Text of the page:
Boneless Turkey

December 21, 2008

This is a trick I started performing at about the age of 12. I'm not sure where I first read about it, but I loved the idea of removing the bones from a turkey, sewing it up, and then stuffing it to look like a normal turkey. Granted not many pre-teens are interested in tackling this sort of project, but my mother was supportive, bought me all the ingredients and let me try it out. Keep in mind, this was in the 1970s, long before Turducken hit the mainstream media. Amazingly, it came out great and I have repeated the feat over the years on everything from small cornish game hens up to 20 pound Turkeys...from New York to Spain and now in Seattle.

Why would one do this you might be asking!?! Well here are a few reasons:

  • Without the bones, you can fit about twice as much stuffing inside the bird. Since stuffing is my favorite part, I love this. I guess you can tell what side of the cook inside vs. outside debate I'm on.
  • This is just a theory, but I think the bones hold the meat up and cause the juices to drain out. As my theory goes, having the meat down on the stuffing keeps it more moist.
  • You can roast the bones and make a great stock for gravy in advance.
  • It makes for a very cool presentation!

So how does this work? Well the basic technique can be found clicking our logo:

Deboning Poultry on Foodista

I prepared a boneless bird this past Thanksgiving for a good sized crowd..all of whom seemed pleased. Maybe you should try if for your Christmas/Hanukkah/Kwanzaa/Festivus bird!



Peter's picture

Nice little tutorial...I'll keep this in mind the next turkey I dispatch.

Heather's picture

I saw no directions here. How do you get the wings out? The legs? Does this cut down on the cooking time?

Barnaby Dorfman's picture

Click on the small Foodista logo in the post above for more on the technique. I leave the drumstick and wings in. Overall cooking time is about the same as regular Turkey. I use a meat thermometer to make sure the internal temp gets to 170 degrees.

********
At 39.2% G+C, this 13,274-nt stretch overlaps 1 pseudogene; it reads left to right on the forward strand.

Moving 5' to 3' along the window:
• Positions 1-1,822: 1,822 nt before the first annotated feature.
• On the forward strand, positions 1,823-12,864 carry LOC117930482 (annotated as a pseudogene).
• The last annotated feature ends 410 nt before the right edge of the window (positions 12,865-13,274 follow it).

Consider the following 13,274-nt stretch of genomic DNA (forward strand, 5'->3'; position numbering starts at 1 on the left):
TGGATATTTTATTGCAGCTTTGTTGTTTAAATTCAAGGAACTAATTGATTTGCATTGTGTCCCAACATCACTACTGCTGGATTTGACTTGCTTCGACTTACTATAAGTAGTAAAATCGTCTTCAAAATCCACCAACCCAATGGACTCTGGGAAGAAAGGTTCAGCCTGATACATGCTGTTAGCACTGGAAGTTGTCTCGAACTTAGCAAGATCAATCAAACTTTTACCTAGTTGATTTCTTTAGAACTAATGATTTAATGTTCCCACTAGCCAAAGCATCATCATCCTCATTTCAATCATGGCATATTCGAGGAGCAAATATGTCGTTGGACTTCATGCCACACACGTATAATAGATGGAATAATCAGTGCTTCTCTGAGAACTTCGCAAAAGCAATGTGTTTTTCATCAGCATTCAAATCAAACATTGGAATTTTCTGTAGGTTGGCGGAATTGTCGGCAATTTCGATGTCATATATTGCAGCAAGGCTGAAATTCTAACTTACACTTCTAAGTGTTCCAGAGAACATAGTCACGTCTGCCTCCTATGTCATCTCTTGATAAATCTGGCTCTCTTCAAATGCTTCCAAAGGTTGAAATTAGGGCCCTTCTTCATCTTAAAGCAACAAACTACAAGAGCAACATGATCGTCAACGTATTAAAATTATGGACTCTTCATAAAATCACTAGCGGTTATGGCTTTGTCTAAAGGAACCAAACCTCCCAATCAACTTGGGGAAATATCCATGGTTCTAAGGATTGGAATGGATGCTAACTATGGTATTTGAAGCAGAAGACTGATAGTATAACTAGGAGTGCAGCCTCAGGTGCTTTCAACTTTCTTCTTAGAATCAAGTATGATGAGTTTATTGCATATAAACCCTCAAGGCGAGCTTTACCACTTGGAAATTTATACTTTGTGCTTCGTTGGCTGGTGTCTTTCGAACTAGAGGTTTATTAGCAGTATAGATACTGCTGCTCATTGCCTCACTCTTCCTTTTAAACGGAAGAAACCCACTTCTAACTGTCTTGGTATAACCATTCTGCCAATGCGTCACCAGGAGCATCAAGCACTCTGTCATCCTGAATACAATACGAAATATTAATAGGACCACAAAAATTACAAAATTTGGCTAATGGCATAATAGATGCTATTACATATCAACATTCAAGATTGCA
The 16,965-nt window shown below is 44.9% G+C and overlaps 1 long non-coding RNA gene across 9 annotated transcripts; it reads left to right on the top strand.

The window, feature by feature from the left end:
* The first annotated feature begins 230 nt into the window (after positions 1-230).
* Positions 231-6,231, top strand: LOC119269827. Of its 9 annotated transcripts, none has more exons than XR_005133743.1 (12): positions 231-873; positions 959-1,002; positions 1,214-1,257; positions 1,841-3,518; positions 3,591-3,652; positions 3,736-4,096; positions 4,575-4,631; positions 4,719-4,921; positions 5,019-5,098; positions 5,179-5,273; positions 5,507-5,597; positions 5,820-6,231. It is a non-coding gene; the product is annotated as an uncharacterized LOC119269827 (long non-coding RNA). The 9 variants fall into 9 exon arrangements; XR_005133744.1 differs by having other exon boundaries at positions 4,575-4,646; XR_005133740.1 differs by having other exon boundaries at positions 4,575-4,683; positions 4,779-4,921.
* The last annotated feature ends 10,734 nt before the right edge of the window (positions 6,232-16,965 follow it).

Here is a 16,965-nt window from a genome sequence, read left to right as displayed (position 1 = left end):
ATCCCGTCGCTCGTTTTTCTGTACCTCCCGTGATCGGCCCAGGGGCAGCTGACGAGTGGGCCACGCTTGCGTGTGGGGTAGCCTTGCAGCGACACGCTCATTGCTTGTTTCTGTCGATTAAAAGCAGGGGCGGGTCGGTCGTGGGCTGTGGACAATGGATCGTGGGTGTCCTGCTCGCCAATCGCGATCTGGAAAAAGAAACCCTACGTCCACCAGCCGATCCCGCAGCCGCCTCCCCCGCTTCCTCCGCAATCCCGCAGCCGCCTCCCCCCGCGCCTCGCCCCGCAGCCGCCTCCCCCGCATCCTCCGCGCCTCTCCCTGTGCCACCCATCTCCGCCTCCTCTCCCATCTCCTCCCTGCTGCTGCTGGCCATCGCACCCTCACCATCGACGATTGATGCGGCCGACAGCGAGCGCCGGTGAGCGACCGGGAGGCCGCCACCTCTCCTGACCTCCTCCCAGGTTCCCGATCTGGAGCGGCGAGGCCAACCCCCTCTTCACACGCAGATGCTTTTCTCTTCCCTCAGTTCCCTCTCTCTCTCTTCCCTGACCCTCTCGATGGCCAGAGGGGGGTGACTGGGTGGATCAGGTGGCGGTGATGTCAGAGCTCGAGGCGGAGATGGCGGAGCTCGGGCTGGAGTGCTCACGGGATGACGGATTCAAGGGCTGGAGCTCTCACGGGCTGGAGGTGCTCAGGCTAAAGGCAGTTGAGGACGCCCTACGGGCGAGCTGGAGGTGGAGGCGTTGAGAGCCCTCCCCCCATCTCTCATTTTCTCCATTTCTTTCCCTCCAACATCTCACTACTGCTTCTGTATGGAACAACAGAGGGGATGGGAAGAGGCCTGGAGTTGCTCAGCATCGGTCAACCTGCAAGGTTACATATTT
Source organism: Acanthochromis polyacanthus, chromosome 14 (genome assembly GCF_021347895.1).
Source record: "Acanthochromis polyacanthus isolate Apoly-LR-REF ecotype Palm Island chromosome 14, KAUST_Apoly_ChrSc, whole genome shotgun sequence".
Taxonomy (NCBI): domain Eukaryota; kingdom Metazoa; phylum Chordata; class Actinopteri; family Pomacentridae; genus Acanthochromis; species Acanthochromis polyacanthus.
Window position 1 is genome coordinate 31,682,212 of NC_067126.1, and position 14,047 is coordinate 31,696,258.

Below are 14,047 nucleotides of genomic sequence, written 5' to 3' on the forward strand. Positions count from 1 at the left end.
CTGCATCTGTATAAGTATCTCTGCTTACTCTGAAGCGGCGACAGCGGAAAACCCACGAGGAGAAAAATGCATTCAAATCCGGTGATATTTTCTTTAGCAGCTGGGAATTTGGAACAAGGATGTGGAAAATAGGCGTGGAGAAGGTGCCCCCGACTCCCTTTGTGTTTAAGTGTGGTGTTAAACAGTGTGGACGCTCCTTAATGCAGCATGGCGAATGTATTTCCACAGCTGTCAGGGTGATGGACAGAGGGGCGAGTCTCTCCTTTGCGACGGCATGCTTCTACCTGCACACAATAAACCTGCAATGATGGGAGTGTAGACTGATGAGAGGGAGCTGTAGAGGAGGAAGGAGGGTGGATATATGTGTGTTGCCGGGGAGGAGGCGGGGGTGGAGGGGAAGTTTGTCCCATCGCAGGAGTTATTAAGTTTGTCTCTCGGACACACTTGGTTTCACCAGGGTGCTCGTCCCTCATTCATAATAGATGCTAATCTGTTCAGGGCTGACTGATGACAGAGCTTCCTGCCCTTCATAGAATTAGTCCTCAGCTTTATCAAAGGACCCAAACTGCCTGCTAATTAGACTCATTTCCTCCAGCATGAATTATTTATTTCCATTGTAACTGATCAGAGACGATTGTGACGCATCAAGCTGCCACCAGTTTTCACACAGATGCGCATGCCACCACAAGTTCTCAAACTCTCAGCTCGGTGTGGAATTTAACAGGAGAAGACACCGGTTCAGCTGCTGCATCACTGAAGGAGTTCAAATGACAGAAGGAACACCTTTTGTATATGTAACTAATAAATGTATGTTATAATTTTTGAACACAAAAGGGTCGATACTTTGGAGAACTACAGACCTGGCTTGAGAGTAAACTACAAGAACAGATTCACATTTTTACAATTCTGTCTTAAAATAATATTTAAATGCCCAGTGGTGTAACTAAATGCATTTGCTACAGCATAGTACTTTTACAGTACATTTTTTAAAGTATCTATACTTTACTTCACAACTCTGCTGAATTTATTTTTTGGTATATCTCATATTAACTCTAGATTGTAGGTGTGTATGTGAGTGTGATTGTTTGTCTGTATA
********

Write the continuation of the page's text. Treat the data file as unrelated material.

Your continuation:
Glenna's picture

Nice trick! I'm going to give this a try with a chicken first....

Mandy Evans's picture

Here's how it really went! I was not supportive. No, I'd say reluctant and worried. You know, all those people coming and the newbie chef on turkey! It's not like you can just whip up another batch if it goes horribly wrong. But the kid was determined and I gave in.

Yeah, Barnaby! It was great! The best way to cook the bird ever -- delicious conversation piece, easy to carve, a beautiful presentation.

Bar Man's picture

Sounds great except for one thing. Every time you turn around you are warned about cooking the stuffing inside the bird. The reason given is that when you cook the bird a lot of the juices are absorbed by the dressing. However, the temperature at which the bird is done is not sufficient to heat the dressing to the point where it will kill the bacteria in the juices.

Granted, people have been cooking the stuffing in side the bird for years so I am not how big a concern this should be. I thought I would pass it on though.

Jim Morrison's picture

OK, I know this may sound a bit odd, but hang in there for a minute. First of all, washing the completely boned out bird under cold running water in the sink will remove most of the bacteria. Secondly, (here's the odd part) you could effectively kill virtually all the surface bacteria by adding a cap full or old fashioned Listerine antiseptic mouthwash to a large mixing bowl of water and soaking the bird for 5 minutes. Rinse again under running water to remove any of the "Listerine water". In effect, you now have a "sterile" bird, and you no longer have to worry about not heating the stuffing to 180F to kill bacteria.
There have been news stories about how poultry plants are now testing the active antiseptic ingredient in mouthwash which is harmless to humans, to sterilize poultry prior to packaging it. I invite you to do a bit of research to confirm what I've said.
Jim Morrison

Dentists Daytona Beach's picture

Wow, that looks like an awesome dinner. Thanks for sharing this to us.